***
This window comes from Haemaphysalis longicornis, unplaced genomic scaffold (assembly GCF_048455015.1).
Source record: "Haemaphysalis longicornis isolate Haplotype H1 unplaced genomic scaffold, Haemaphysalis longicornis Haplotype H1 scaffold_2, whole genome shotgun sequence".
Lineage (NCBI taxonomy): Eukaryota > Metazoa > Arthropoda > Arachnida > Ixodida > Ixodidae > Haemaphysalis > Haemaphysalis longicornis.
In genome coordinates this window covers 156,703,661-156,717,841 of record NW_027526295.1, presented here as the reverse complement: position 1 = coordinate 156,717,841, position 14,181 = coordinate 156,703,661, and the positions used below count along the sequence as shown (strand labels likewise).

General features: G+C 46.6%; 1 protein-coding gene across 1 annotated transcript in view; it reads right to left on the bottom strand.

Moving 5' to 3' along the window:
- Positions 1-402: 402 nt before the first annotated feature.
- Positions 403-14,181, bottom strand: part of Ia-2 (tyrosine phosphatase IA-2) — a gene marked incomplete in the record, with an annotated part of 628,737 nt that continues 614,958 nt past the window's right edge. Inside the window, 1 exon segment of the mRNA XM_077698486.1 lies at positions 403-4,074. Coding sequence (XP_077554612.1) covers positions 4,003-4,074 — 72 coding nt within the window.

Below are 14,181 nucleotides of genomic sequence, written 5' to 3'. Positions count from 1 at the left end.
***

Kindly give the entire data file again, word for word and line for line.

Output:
This window comes from Haemaphysalis longicornis, unplaced genomic scaffold (assembly GCF_048455015.1).
Source record: "Haemaphysalis longicornis isolate Haplotype H1 unplaced genomic scaffold, Haemaphysalis longicornis Haplotype H1 scaffold_2, whole genome shotgun sequence".
Lineage (NCBI taxonomy): Eukaryota > Metazoa > Arthropoda > Arachnida > Ixodida > Ixodidae > Haemaphysalis > Haemaphysalis longicornis.
In genome coordinates this window covers 156,703,661-156,717,841 of record NW_027526295.1, presented here as the reverse complement: position 1 = coordinate 156,717,841, position 14,181 = coordinate 156,703,661, and the positions used below count along the sequence as shown (strand labels likewise).

General features: G+C 46.6%; 1 protein-coding gene across 1 annotated transcript in view; it reads right to left on the bottom strand.

Moving 5' to 3' along the window:
- Positions 1-402: 402 nt before the first annotated feature.
- Positions 403-14,181, bottom strand: part of Ia-2 (tyrosine phosphatase IA-2) — a gene marked incomplete in the record, with an annotated part of 628,737 nt that continues 614,958 nt past the window's right edge. Inside the window, 1 exon segment of the mRNA XM_077698486.1 lies at positions 403-4,074. Coding sequence (XP_077554612.1) covers positions 4,003-4,074 — 72 coding nt within the window.

Below are 14,181 nucleotides of genomic sequence, written 5' to 3'. Positions count from 1 at the left end.